Annual growth in households' borrowing using personal loans, overdrafts and credit cards shrank back to its weakest levels in more than two years in March.
Consumer credit grew by 8.6% annually in March - the lowest figure seen since November 2015, according to the Bank of England's Money and Credit report.
In February annual growth in consumer credit had stood at 9.4%.
Within consumer credit, credit card lending increased by 8.8% annually in March, while other types of non-mortgage lending grew at a slower rate of 8.4% annually.
Howard Archer, chief economic adviser at EY Item Club, said: "While March's slowdown in consumer credit growth was likely influenced significantly by retail sales and other activity being hit by the severe weather, the overall impression is that consumers have recently become more cautious in their borrowing while lenders have become warier about advancing unsecured credit."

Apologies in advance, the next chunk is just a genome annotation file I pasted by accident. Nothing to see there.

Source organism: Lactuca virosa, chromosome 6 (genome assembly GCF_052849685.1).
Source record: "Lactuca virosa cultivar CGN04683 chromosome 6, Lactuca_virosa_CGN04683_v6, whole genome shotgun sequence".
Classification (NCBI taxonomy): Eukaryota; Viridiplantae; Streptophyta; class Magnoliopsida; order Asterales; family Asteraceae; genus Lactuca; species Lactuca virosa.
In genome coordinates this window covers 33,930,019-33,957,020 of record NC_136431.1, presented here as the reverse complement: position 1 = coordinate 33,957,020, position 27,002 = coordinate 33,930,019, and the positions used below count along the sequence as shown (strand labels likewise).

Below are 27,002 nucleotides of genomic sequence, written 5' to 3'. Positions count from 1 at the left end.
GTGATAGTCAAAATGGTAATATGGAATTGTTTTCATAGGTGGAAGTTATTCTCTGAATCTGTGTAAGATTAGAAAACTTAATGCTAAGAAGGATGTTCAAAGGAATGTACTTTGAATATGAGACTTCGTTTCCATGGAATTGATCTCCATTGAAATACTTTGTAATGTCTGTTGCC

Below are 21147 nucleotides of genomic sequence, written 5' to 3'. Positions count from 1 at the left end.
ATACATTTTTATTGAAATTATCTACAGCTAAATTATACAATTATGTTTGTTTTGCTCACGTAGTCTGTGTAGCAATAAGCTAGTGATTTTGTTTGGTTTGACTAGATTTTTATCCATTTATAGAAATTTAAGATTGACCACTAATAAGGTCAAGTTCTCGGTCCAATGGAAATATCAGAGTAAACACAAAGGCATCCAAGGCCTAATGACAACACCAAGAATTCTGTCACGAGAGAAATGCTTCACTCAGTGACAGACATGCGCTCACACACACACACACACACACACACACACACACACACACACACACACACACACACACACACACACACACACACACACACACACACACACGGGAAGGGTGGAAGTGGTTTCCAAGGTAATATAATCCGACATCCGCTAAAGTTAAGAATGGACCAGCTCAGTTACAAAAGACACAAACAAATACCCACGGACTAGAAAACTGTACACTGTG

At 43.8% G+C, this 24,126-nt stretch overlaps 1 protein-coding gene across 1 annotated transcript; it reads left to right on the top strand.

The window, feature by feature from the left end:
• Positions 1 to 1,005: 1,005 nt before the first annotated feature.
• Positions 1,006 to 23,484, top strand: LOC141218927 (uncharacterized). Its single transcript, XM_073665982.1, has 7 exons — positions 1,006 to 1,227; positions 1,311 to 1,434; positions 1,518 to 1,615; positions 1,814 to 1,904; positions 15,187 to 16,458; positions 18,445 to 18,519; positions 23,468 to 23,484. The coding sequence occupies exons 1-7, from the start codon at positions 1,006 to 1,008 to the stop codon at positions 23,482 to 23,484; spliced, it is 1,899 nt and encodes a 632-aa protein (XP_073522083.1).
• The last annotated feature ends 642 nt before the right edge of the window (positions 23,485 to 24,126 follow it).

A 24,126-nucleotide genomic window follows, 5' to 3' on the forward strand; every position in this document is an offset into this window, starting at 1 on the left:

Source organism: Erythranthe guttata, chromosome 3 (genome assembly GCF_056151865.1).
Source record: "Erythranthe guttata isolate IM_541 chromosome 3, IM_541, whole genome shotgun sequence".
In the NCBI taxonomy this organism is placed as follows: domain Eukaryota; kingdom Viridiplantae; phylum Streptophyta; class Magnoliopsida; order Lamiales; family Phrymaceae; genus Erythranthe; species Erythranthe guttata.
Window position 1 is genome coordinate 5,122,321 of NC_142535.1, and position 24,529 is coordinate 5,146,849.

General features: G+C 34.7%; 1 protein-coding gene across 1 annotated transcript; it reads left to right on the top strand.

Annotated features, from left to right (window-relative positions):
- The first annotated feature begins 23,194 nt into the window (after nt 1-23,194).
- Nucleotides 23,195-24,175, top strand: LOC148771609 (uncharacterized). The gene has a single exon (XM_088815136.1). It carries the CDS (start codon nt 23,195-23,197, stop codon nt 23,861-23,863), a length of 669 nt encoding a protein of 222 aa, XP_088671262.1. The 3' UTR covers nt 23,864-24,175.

The Bank of England's latest Credit Conditions Survey of banks and building societies recently found lenders reined in the availability of non-mortgage credit to households in the first quarter of 2018.